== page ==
When I collected medicinal tundra plants for a cyanotype series during the summer of 2013 it never occurred to me that I would ever rely on those plants to heal myself. I had attended a wonderful workshop on how to prepare medicinal salves and tinctures using arctic tundra plants at the National Park Service office serving the Western Arctic National Parklands in Kotzebue, Alaska. As much as I had enjoyed collecting those plants and learning the processes of making tinctures and salves, I mostly intended to add those botanical images to a much larger compendium of arctic sun prints consisting of found objects--bits of net, bones, gloves, trash on the beach--my attempt to be a visual gatherer I suppose. I had a month of nothing but sun and a lot of time on my hands waiting for pilots to decide when we could fly again so it just made sense to fill my time in the village collecting objects and taking them home, mixing the chemicals in a windowless bathroom using a borrowed, broken scale (darkness was hard to come by in mid-July), and laying the prints out in the sun at any hour of the night, washing them in the sink of our rented house. For all its seeming relentlessness the arctic sun actually conveys less energy--the light has to travel farther from the sun due to the sharper angle of the earth as it reaches the polar regions--which meant the processing of each image took considerably longer than they would have farther to the south.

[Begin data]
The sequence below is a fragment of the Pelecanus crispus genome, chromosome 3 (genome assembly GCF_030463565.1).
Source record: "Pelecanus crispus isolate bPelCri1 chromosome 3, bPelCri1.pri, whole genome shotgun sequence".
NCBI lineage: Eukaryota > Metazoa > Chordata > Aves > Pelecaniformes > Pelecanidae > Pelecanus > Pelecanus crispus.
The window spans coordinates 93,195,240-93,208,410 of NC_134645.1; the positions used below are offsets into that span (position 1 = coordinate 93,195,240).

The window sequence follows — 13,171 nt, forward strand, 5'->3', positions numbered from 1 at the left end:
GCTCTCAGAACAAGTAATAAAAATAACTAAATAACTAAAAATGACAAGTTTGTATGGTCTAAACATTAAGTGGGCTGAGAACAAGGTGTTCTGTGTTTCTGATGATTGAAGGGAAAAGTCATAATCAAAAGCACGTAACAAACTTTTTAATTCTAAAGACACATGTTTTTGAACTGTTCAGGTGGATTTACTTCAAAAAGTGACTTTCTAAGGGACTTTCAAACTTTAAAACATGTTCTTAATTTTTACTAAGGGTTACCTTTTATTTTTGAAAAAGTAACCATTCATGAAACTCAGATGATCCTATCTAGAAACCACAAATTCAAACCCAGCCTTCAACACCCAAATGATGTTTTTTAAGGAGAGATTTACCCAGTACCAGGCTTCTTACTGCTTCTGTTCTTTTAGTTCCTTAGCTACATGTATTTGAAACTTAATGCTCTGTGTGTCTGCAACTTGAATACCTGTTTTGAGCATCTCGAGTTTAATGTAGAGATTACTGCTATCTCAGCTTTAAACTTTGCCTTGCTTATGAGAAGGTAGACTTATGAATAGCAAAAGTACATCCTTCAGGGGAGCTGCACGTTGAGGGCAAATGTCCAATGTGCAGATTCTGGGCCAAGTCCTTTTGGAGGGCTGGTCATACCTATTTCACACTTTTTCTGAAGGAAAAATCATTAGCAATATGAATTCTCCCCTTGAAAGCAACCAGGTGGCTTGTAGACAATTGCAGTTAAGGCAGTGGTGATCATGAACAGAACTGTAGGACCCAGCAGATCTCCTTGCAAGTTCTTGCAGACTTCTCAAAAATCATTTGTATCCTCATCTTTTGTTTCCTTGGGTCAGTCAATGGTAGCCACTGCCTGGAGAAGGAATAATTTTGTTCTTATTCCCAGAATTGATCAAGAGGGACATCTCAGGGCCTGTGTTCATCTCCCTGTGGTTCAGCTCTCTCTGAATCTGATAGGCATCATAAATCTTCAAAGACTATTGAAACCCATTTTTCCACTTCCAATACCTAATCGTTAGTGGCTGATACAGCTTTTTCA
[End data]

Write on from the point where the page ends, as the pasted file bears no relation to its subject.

And then there I was a year and a half later, on a flight from Anchorage to Kotzebue jammed with people who had been stuck in Anchorage overnight waiting out one in a series of real winter storms battering the Chukchi coast--high winds and heavy snows--listening to the sound of the woman across the aisle sneezing repeatedly. I could feel the cold coming on almost immediately and my host generously treated me to her personal supply of what some believe is a potent antiviral elixir--"stinkweed" made from wormwood leaves. Every time I knocked back of shot glass full of wormwood vinegar I could swear I felt the virus shrink a little. My grandmother was a devout practitioner of Ojibwa medicine for much of her life and so I suppose I'm primed to trust so-called "folk cures," which might have boosted the efficacy of that tincture, but then again I've come to respect the wisdom of people who still know how to live strictly upon the resources of the the landscape they inhabit. Thousands of years of accumulated experience passed from generation to generation has its own kind of veracity, not of the double-blinded placebo-controlled variety, but a powerful form of proof nonetheless.